Colman Musical Instruments, Boss SD-1, Sonic Damage Mod

Colman Musical Instruments, Boss SD-1, Sonic Damage Mod

Regular price $250.00
1 in stock

Colman Musical Instruments designs and builds interesting and innovative effects for musical instruments and audio. It is a one-man show from Elora, Ontario, Canada.

This mod is a collection of three separate modifications which have been selected to work together, creating a more advanced user interface for the Boss SD-1 Super OverDrive. This gives the user control over filter options, feedback options, and clipping options that are not available in the stock Boss SD-1, and extends the pedal’s tonal pallet to great expanses.


Negative Feedback Mod

The Negative Feedback Knob opens the voice of your SD-1 to yield a fuller and more resonant sound, which you will certainly get carried away with. Its a pretty cool technique, and it's used in a lot old great amps. Look it up on Wikipedia if you're interested.

Critically Over-Fed-Back Mode

The critically over-fed-back mode occurs when the effect is provided with "too much" negative feedback. The SD-1 should not hurt itself in this configuration, since the inputs of the op amp Boss uses are quite robust, and the overall circuit is not capable of generating a voltage large enough to damage the circuit on its own, when powered at OV. The battery snap has been removed, so you need to use a wired power supply. Please only power the circuit at 9V like Boss say to.

The negative feedback effect increases until it reaches a maximum of nastiness and snarl, and then it sometimes cleans up a bit depending on the stock effect's part tolerances and the added parts' tolerances. When this mode is reached, the three knobs on the front will either become inert and the pedal becomes a lovely clean preamp, or the knobs will begin to control different gain textures.

Resonant Tone Mod

The Resonant Tone Mod alters the tone circuit to make it somewhat more like a Wah pedal's filter, but also not really. This mod gooses the cutoff of the stock tone filter a bit, giving a little boost at that frequency, a general resonance to the effect.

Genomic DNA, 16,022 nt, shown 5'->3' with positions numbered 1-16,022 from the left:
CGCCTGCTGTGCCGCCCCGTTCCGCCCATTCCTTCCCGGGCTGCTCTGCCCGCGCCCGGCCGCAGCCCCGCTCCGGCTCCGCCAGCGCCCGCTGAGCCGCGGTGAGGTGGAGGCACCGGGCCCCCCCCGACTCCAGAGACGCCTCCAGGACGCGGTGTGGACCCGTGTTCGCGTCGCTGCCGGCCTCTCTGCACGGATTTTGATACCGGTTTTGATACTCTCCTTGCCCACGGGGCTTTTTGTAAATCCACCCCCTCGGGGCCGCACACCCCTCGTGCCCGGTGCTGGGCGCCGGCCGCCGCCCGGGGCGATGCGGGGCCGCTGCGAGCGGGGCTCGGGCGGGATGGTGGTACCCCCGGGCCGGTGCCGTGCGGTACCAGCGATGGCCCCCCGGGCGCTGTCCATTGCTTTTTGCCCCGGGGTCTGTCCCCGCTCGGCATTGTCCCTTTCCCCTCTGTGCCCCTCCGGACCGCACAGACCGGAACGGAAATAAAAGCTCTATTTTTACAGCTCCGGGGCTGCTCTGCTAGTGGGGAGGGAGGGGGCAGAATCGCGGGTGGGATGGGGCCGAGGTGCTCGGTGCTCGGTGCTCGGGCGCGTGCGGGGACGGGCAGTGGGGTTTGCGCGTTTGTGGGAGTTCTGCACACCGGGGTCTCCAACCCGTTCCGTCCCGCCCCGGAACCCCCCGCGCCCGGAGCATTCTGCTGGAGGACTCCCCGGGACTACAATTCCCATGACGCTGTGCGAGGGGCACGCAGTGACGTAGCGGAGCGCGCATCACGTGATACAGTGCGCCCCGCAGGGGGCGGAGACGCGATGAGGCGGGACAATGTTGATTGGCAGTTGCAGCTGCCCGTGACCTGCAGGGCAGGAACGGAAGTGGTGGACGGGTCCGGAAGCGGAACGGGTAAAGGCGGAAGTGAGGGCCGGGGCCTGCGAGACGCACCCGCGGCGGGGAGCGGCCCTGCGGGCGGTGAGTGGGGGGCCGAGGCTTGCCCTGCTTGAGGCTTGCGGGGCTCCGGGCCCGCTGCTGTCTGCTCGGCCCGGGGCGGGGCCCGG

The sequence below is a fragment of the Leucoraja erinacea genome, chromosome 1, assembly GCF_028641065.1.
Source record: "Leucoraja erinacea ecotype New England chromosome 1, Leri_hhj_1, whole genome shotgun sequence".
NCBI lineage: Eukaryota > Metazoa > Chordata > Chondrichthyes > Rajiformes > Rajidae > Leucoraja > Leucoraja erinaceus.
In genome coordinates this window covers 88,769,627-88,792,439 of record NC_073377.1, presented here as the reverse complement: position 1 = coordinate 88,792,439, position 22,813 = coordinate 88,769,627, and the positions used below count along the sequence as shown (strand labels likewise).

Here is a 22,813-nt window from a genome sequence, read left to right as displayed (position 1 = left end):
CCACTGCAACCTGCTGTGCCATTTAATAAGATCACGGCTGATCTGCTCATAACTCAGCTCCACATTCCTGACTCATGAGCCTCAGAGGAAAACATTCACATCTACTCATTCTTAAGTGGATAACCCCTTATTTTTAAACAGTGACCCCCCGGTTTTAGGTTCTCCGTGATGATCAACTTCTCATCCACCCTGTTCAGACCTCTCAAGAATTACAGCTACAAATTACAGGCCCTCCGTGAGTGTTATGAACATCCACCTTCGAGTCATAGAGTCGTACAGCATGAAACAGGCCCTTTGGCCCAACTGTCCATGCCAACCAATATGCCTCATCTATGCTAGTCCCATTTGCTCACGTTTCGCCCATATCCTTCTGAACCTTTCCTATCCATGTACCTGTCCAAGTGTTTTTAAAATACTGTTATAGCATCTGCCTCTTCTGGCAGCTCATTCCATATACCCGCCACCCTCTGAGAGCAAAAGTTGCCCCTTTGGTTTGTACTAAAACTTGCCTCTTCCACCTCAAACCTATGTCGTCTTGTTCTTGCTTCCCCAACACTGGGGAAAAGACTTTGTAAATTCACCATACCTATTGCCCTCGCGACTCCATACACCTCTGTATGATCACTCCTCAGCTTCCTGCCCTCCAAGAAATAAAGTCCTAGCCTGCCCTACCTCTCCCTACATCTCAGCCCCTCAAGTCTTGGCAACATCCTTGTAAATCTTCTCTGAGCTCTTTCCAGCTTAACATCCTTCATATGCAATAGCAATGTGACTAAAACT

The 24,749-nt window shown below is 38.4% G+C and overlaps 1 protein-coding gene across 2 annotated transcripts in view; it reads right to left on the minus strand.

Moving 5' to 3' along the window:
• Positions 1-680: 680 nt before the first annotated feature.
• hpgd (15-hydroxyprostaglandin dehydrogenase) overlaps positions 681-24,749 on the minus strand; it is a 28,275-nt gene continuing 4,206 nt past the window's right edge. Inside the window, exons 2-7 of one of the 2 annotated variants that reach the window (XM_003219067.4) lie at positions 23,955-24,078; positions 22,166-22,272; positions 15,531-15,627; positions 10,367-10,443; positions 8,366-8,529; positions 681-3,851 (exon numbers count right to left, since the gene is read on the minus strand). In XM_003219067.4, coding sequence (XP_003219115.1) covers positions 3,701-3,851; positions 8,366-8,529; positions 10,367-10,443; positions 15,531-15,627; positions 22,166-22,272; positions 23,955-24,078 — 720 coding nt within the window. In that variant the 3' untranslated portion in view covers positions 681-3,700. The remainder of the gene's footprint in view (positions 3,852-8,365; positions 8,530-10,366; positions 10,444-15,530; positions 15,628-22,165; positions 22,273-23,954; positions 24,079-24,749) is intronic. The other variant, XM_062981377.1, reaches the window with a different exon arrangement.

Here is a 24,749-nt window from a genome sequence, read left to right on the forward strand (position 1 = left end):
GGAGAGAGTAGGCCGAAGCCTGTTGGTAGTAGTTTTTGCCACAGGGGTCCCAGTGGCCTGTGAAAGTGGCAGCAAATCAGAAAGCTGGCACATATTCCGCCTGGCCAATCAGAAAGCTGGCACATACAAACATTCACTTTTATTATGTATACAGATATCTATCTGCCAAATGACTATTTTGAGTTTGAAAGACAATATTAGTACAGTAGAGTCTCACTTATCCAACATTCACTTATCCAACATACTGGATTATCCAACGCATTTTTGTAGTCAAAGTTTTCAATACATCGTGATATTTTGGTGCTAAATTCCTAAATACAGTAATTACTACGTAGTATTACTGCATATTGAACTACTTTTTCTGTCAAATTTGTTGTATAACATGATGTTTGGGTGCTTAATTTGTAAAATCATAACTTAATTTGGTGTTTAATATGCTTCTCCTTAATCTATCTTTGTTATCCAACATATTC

Diode Selection Mod

The diode selection mod offers control over each diode in the clipping section of the SD-1. While the other two mods can be switched oft, since l have entirely removed the original diodes, this mod is constantly active. Different combinations of diodes will yield different characters to the distortion that this effect produces.



Feedback Knob

This section refers to the additional knob now found on the left side of your SD-1. This knob provides the effect circuit with global negative feedback. This means that the output of the amplifier is fed back into the input of the amplifier (but operational amplifiers have 2 inputs, and we choose the "not-more" input, while the guitar signal goes to the "more" input), which provides the effect with greater headroom, and causes more significant distortion once the threshold for breakup is crossed. Each unit will react differently due to component differences, but each obeys the same principle.

The knob has a switch, which is off when the top of the knob is rolled away from you (it will click). When the switch has clicked, the Negative Feedback Mod is inactive. Roll the switch toward you to add negative feedback.

Filter Selector

This section refers to the additional switch on the left side of the SD-1, beside the Feedback Knob. This controls the Resonant Tone Mod, and the switch has three positions. The switch applies different filers to the effect signal depending on the position of the Tone Knob. When the switch points straight out, the mod is inactive.

Diode Switches

Since the SD-1 uses soft clipping to generate much of its overdrive, it uses three diodes in the feedback of one of its op amps. These diodes are arranged in a series pair in parallel with another single diode. Google the SD-1 schematic to see a picture.

The single diode is controlled by the three-position toggle switch on the front of the pedal, in the middle. When the switch points straight out, a germanium diode is used. When the switch points up or down, another diode is added in parallel to that one.

The series pair of diodes is controlled by the two switches on either side of the front panel of the pedal, one per diode. Each switch has two positions, allowing for four different combinations of diode in that branch of the circuit.

Some changes may be subtle, and some may be more of a feel thing, but they are all interesting in some context, and are sure to craw something great out of your playing.


Product may cause involuntary facial movements, spontaneous vocalization, and body contortion. You like that daddy? 

Please SMILE, LAUGH, and DANCE responsibly as you PLAY